Directives in Angular : A Complete Guide

    Thursday, May 9, 20248 min read310 views
    Directives in Angular : A Complete Guide

    What are Angular Directives?

    The directive in Angular is a directive class with the (@) decorator. Built-in directives in Angular are like special ways that can change how HTML elements behave or look. They let you add new features to the application, like making elements appear or disappear based on conditions or changing their style. Overall, directives help you make your website more interactive and dynamic.

    Types of Directives

    1. Component Directives

    A component is completely a form of Component Directive, and it is a simple directive with its templates. These are like custom HTML elements that encapsulate their behavior and appearance, making them reusable components.

    2. Attribute Directives

    Attribute directive is used to change the appearance or behavior of an existing element, such as adding styles or handling events.

    3. Structural Directives

    Structural directive changes the structure of the DOM, adding or removing elements based on conditions.

    4. Custom Directives

    Custom Directives can also be created to add specific behaviors to elements, enhancing the functionality of an Angular application.

    Process of Creating Directives

    1. Component Directives

    1) A component directive in Angular is just a regular directive class that has been decorated with the @Component decorator. This decorator is like a special tag that tells Angular this class is a component.

    2) One of the main jobs of a component is to specify the HTML template that should be displayed when the component is used. This template defines how the component will look and what content it will display.

    3) Component directives are the most commonly used type of directive in Angular projects because they allow you to create reusable and modular pieces of your web page

    4) @component decorator provides additional metadata that determines how the component should be processed, instantiated, and used at runtime.

    Parent Component:

    
    
    
    
    @Component({
      selector: 'app-parent',
      template: `
        <h1>Parent Component</h1>
        <app-child></app-child>  
    `
    })
    
    export class ParentComponent { }

    Child Component:

    
    
    
    
    @Component({
      selector: 'app-child',
      template: `
         <h3>Child Component</h3> 
      `
    })
    
    export class ChildComponent { }

    Output:

    child component

    In the above example, we used <app-child></app-child> as a component directive to include and display the child component within the parent component.

    2. Attribute Directives

    1) Attribute directives in Angular are a type of directive that can change the appearance or behaviour of an element, component, or another directive. They are applied to HTML elements as attributes and are used to enhance the functionality of these elements.

    2) These directives are commonly used to dynamically modify the style, directive class, or behaviour of an element based on certain conditions. For example, the `ngClass` directive allows you to add or remove CSS classes based on the evaluation of an expression. Similarly, the `ngStyle` directive lets you set inline styles for a host element based on the evaluation of an expression.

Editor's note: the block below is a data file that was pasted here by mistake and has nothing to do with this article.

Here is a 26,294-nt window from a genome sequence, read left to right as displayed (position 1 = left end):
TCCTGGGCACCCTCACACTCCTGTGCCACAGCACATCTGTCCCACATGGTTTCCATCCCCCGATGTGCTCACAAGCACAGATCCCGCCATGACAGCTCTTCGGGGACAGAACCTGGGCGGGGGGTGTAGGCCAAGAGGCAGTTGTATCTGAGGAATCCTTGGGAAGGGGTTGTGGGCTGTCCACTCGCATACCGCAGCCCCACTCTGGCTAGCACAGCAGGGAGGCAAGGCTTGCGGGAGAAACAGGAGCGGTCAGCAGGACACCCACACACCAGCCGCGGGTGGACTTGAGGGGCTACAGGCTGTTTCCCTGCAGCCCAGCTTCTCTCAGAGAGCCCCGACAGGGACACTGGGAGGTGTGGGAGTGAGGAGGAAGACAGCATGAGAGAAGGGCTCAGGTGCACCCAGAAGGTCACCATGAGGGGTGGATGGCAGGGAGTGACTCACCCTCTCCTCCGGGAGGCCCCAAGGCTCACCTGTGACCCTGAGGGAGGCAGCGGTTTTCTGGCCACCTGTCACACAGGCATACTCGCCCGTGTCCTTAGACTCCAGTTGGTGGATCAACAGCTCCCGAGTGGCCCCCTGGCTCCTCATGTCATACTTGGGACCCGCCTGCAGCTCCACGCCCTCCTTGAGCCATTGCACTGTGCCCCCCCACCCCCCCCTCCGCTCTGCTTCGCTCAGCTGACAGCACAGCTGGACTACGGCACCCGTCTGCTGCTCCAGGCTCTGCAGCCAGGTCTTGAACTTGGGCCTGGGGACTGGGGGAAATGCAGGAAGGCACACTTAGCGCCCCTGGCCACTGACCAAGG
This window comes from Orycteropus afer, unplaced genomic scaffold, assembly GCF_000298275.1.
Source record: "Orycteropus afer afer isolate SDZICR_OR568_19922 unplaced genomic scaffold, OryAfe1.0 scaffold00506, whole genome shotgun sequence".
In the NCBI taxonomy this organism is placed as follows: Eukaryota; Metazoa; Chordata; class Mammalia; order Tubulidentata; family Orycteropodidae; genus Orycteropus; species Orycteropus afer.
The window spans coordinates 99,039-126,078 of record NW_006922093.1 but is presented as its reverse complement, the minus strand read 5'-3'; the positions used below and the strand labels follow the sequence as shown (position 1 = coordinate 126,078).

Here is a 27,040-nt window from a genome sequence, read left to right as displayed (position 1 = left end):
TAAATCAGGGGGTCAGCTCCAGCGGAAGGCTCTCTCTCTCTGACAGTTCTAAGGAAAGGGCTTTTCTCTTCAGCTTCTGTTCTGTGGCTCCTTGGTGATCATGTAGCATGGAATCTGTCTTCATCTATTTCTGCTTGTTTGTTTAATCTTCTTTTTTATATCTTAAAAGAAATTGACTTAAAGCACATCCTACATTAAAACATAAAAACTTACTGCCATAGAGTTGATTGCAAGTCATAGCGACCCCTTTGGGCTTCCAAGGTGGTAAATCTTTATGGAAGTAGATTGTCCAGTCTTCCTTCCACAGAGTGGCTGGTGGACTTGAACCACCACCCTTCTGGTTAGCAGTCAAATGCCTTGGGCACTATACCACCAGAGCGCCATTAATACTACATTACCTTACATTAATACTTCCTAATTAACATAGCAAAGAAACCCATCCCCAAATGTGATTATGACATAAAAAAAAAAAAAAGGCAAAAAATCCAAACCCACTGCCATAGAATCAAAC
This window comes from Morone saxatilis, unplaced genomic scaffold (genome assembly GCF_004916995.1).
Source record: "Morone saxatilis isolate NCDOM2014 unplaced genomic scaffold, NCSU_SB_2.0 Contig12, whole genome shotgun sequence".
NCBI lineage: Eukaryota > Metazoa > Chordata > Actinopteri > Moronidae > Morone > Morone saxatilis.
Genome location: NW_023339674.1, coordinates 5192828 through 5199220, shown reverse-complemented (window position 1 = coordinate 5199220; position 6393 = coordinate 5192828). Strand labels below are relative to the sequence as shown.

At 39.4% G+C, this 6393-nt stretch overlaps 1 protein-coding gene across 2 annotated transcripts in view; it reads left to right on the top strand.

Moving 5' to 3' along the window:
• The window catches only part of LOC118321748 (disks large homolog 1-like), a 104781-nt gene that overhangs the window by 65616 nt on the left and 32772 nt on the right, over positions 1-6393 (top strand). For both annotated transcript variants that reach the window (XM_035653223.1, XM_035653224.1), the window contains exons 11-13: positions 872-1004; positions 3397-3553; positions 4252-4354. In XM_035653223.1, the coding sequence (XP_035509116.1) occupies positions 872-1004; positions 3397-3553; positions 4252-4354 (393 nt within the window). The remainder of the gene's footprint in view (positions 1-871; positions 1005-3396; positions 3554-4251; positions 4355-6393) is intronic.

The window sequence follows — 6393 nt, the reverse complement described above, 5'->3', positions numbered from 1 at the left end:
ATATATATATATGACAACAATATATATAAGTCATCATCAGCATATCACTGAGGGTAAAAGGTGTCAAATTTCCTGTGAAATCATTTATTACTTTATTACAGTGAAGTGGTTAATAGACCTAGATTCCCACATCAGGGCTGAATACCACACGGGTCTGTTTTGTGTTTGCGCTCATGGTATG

ngClass Example

    
    
    
    
    @Component({
      selector: 'app-root',
      template: `
        	<div [ngClass]="{'text-success': isSuccess,'text-danger': !isSuccess}">
    	    Text
    	</div>
    `
    })
    
    export class AppComponent {
      isSuccess: boolean = true; 
     }

    Output

    ngclass directives

    In this example, the text-success class is applied when isSuccess is true, and the text-danger class is applied when isSuccess is false. The isSuccess property should be defined in your component class.

    ngStyle example

    
    
    
    
    @Component({
      selector: 'app-root',
      template: `
        <div 
    	[ngStyle]="{ 'background-color': isSuccess ? 'yellow' : 'green', 
    	'font-size': isSuccess ? '24px' : '20px' }">
        	This div's background color and font size change based 
    	on the value of isSuccess.
        </div>
    `
    })
    
    export class AppComponent {
      isSuccess: boolean = true;
     }

    Output

    ngstyle example

    In this example, the ngStyle directive applies a background color of yellow and a font size of 24px if isSuccess is true, and green and a font size of 24px if isSuccess is false. The isSuccess property should be defined in your component class.

    3. Structural Directives

    1) Structural directives in Angular are special instructions that help you change the structure of your HTML layout. They can add, remove, or manipulate elements in the DOM based on certain conditions. You can easily recognize them because they start with an asterisk (*).

    2) For example, `ngIf` is a structural directive that can add or remove a dom layout element from the DOM based on a condition. If the condition is true, the dom element is added to the DOM, if it's false, the element is removed.